Lewis said this banishment in the film is happening now in reference to efforts to not let in Haitian and other refugees and “we are divided by this body of water that is arbitrarily called Canada or called Haiti or called Jamaica and people are not allowed to cross into that water and have access to electricity, jobs, food.”

The director said she knew from the beginning that she could not have a Caribbean Canadian drama without David Rudder in it. 

Nalo Hopkinson, author of the novel, 'Brown Girl in the Ring,' published in 1998 by Warner Books. It was the winner of the Warner Aspect First Novel Contest.    Photo contributed

He symbolizes to her the political voice of the Caribbean and he uses art to do his politics. She wrote a cameo role for him because she felt it was important that viewers see him and remember him.

Lewis wanted to have a variety of spirits and Canadian spirits so Papa Legba is played by Nigel Shawn Williams who is Jamaican. 

She wanted a Black Canadian presence in the film as well and chose Measha Brueggergosman to play a spirit.

Shakura S’Aida loves sci-fi and when she came in, Lewis said, there was absolutely no question that she was the character, Mami.

Lewis wanted a diversity of a Black Canadian experience and she made a commitment from the beginning to cast a dark skin black woman for the lead. Mouna Traore plays the role of Ti-Jeanne.

She said often what happens is colourism and light skin women get the lead roles and they are the ones that are perceived as sexy.

“Mouna is absolutely stunning, you would believe in a second that she is a superhero and she is half African and half Caribbean.”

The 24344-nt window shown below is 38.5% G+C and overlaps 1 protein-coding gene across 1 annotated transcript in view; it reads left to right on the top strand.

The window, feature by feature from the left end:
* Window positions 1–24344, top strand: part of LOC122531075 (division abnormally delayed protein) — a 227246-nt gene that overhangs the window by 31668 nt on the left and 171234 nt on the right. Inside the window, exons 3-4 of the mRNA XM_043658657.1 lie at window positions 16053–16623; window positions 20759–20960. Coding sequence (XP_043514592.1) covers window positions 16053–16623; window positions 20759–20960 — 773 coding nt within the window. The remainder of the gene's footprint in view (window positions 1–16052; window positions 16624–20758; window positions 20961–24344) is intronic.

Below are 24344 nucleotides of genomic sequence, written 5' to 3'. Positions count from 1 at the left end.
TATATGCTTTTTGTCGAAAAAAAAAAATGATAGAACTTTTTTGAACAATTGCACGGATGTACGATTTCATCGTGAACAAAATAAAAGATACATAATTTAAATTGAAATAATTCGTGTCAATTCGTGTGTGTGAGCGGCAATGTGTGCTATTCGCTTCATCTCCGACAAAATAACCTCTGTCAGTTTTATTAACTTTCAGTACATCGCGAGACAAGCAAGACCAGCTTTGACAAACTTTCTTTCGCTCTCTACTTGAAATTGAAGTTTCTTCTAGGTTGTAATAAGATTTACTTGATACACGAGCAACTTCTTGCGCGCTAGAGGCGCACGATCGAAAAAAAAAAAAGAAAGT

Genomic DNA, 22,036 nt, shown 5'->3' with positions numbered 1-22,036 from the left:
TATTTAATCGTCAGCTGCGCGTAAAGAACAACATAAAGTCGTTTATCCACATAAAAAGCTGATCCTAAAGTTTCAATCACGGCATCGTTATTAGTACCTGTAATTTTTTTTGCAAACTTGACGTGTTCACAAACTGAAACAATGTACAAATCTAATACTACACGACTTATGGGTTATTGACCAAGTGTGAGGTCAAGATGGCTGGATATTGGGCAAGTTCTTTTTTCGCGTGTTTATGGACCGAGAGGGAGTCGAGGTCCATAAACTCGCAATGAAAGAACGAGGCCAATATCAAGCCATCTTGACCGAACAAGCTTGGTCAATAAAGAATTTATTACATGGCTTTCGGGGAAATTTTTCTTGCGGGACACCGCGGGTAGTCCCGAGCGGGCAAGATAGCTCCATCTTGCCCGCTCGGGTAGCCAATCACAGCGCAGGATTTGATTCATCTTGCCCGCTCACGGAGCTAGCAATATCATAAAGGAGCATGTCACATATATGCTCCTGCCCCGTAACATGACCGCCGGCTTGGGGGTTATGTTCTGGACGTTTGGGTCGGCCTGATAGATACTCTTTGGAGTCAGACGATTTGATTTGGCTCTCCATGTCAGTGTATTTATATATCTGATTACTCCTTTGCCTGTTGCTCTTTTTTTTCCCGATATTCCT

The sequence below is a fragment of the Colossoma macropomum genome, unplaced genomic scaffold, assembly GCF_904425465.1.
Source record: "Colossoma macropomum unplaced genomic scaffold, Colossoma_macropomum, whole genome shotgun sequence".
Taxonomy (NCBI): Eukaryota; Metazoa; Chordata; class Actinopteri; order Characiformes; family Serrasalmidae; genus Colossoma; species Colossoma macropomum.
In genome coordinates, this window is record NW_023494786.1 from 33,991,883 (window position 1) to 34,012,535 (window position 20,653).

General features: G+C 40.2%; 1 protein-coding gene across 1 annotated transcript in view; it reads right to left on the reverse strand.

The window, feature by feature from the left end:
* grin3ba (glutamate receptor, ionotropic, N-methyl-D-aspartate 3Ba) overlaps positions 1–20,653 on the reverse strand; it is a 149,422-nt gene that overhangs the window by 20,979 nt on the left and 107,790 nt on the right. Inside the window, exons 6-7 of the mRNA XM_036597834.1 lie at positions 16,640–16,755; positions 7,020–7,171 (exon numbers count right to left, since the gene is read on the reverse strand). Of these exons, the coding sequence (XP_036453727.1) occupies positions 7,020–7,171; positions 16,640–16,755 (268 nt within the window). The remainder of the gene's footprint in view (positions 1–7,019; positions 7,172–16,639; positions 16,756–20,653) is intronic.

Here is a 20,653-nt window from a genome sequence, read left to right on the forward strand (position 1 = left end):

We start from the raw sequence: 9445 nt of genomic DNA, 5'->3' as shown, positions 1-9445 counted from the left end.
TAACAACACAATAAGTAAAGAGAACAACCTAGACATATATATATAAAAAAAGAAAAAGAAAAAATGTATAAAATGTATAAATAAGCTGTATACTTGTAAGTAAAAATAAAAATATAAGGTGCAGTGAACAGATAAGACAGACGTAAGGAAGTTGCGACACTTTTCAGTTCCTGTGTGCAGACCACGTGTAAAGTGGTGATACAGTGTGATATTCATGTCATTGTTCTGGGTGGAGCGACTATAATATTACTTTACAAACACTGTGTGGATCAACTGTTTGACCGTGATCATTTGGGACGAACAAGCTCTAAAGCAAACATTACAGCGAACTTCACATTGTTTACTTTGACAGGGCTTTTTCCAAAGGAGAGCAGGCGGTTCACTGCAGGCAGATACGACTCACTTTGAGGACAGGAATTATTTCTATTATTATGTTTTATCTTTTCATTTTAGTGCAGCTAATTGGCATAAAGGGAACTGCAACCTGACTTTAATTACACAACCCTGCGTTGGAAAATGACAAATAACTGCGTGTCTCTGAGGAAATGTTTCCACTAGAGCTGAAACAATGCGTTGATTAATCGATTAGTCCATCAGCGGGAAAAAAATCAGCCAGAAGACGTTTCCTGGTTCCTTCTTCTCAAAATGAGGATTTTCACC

A few years ago Lewis initiated a crowdfunding campaign for the film and got a chance to see who was interested in the project. 

There were people from Trinidad, Jamaica, Antigua and Nevis donating and the other strong supporters were black female sci-fi nerds, said Lewis.

The director will embark on a Black Future Month tour with the film to Montreal, Los Angeles, Brooklyn, Calgary, Vancouver, and Toronto.

“We decided to brand the tour ‘Black Future Month’ because we really wanted people to see how important it is to see us in the future. I find in the arts and culture they love to present during Black History Month as our shared oppression, which is important, we need to know our history as Bob [Marley] says we need to know where we come from to see where we are going. But we also need to see images of us in the present and in the future so that people know we are empowered on our own.”

The world premiere of the film was at the Urbanworld Film Festival in New York in September 2017 in front of a mainly black and Caribbean audience and people loved it, especially when Mami steups and her relationship with her granddaughter, Ti-Jeanne.

“It is a celebration of our culture and that is what Black Future Month is trying to do, like let's celebrate our culture, we’re not just the sum of slavery.”

‘Brown Girl Begins’ will run at the Cineplex at Yonge-Dundas in Toronto from March 2 to 8, International Women’s Day.

Lewis says Ti-Jeanne is truly a feminist heroine who has challenges and needs help, and turns on the spirits and to Papa Legba for help.

“She has a balance of male and female spirits that she turns to for help so she’s not a Wonder Woman. She doesn't have super power strength that she can just do this all on her own. I think that’s very indicative of what it is to truly walk the world as a feminist. We need the support, we can’t do it by ourselves and so it is a feminist film because she has the power, she is leading the people and she has the vision but she is real. She falls in love, she’s not sure she wants the responsibility; she’s a flawed heroine. And I think often there are images of strong black women who nothing can tear them down and I really wanted to present a complex black woman.”

Lewis will be selling the film in Canada and the US and then it will be available by DVD, in I-tunes, and there is a planned tour for the Caribbean as well, possibly in April/May.

[A shorter version of this story has been published in the North American Weekly Gleaner, Feb. 8-14, 2018.]